Students on the run, schools taken over by troops and the catastrophe of a generation | ET REALITY

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Boys and girls, dressed in colorful scarves, tattered shirts and flip-flops, ran across the dusty ground to form irregular lines to confront teachers at the start of the school day.

The children, hundreds of them gathered in makeshift classrooms, had arrived at this aid camp in recent months after fleeing the war in their homeland, Sudan. But even as they began to gain a sense of normality in their upbringing, many were still overwhelmed by memories of the cruel conflict they endured, which had left their loved ones dead and their homes destroyed.

“We know that the pain remains within their hearts,” said Mujahid Yaqub, a 23-year-old who fled Sudan and now teaches English at the school in the Wedwil refugee center in Aweil, South Sudan. Many of the children, he said, could not concentrate in class and often cried as they remembered their terrifying escape from bombings and massacres.

“We want to let you know there is hope,” he said, but “it’s painful.”

Universities, primary and secondary schools across Sudan remain closed six months after the war began, putting the future of an entire generation at risk. With approximately 19 million children out of school, Sudan is on the verge of becoming “the world’s worst education crisis,” according to the United Nations Children’s Fund. warned this month.

Teachers in this northeast African nation have been unpaid and out-of-school youth have been exposed to physical and mental threats, including recruitment into armed groups.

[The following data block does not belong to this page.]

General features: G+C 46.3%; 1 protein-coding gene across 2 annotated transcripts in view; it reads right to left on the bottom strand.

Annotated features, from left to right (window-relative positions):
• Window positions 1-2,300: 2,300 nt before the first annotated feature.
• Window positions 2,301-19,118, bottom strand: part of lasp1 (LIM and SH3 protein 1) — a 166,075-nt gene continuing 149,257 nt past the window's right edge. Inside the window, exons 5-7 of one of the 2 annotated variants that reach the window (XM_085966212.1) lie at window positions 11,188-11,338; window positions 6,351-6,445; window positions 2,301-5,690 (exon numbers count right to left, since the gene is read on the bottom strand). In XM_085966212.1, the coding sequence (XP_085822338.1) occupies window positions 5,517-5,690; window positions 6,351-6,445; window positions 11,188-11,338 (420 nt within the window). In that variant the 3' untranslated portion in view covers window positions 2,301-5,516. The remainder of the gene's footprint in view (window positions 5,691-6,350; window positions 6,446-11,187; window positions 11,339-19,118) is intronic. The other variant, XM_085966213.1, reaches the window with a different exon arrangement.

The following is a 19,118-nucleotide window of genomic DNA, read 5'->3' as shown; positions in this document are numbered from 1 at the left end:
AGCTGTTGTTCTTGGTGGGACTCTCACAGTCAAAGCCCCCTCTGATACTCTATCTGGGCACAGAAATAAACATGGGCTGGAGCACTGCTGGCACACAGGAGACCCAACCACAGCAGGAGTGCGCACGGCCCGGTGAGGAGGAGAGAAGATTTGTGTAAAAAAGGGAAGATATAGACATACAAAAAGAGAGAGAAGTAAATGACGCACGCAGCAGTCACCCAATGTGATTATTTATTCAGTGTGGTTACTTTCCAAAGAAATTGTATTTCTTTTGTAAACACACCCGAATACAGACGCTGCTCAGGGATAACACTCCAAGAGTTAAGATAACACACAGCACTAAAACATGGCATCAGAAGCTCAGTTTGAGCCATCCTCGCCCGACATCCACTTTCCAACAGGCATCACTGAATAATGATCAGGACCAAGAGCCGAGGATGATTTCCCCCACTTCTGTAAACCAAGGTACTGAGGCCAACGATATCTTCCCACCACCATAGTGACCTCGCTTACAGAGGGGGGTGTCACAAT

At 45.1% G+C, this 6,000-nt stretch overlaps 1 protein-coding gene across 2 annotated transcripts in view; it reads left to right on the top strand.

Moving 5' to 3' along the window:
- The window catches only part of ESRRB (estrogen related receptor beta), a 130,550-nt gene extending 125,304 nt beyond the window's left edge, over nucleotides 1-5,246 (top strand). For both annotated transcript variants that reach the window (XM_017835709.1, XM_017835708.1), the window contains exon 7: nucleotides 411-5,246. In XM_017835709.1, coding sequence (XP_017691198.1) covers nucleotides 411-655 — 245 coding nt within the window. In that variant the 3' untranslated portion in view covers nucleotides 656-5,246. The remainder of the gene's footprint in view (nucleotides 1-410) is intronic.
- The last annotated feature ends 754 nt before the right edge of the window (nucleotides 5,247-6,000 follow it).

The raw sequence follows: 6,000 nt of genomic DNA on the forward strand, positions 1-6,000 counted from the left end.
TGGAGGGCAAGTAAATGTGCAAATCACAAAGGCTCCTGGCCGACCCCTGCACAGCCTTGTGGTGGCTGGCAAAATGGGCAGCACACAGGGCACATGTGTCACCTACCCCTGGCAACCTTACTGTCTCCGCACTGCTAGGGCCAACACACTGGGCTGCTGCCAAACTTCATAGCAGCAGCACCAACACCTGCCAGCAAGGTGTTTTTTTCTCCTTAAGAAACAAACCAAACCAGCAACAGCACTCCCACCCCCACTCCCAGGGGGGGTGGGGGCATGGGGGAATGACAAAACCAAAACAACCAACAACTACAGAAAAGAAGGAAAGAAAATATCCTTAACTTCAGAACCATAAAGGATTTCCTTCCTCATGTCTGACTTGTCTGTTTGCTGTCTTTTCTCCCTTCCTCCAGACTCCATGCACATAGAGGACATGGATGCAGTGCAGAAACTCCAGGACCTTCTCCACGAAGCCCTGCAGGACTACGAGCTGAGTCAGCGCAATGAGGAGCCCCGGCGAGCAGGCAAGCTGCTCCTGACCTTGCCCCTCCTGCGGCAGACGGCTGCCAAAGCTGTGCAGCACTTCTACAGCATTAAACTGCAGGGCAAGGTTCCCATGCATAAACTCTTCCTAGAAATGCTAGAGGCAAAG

Universities and government educational offices have been destroyed or used as defense positions, and at least 171 schools have been converted into emergency shelters for displaced people, according to a spokesperson for the United Nations Educational, Scientific and Cultural Organization. .

“If this war continues, the damage to the education system will be irreparable,” said Munzoul Assal, who until April was a professor of social anthropology at the Faculty of Economics and Social Studies at the University of Khartoum.

The war between the Sudanese army, led by General Abdel Fattah al-Burhan, and the paramilitary Rapid Support Forces, led by Lieutenant General Mohamed Hamdan, has killed up to 9,000 people and injured thousands more, according to the UN.

Both sides in the conflict said Thursday that their delegates had arrived in Jeddah for ceasefire talks brokered by the United States and Saudi Arabia, although neither side agreed to a pause in fighting. Representatives of the African Union and the Intergovernmental Authority on Development, an eight-member regional bloc to which Sudan belongs, also attended the talks.

With more than 7 million people internally displaced, including more than 4.6 million since the conflict began, Sudan is now The largest internal displacement crisis in the world.said the UN.

More than 70 percent of health care facilities nationwide have also been closed, even as the country faces a rise in infections and deaths from angerdengue and malaria and tens of thousands of pregnant women struggle to find life-saving care. Aid efforts are also hampered by funding shortages: The UN has received only 33 percent of the $2.6 billion it needs to deliver humanitarian assistance in Sudan this year.

The conflict has continued to escalate in recent weeks across the Darfur region of western Sudan, where ethnically motivated attacks have sparked war crimes and crimes against humanity investigations by the International Criminal Court. This month the UN Human Rights Council also established an independent fact-finding mission to investigate human rights violations in the conflict, a move that was widely welcomed by human rights groups.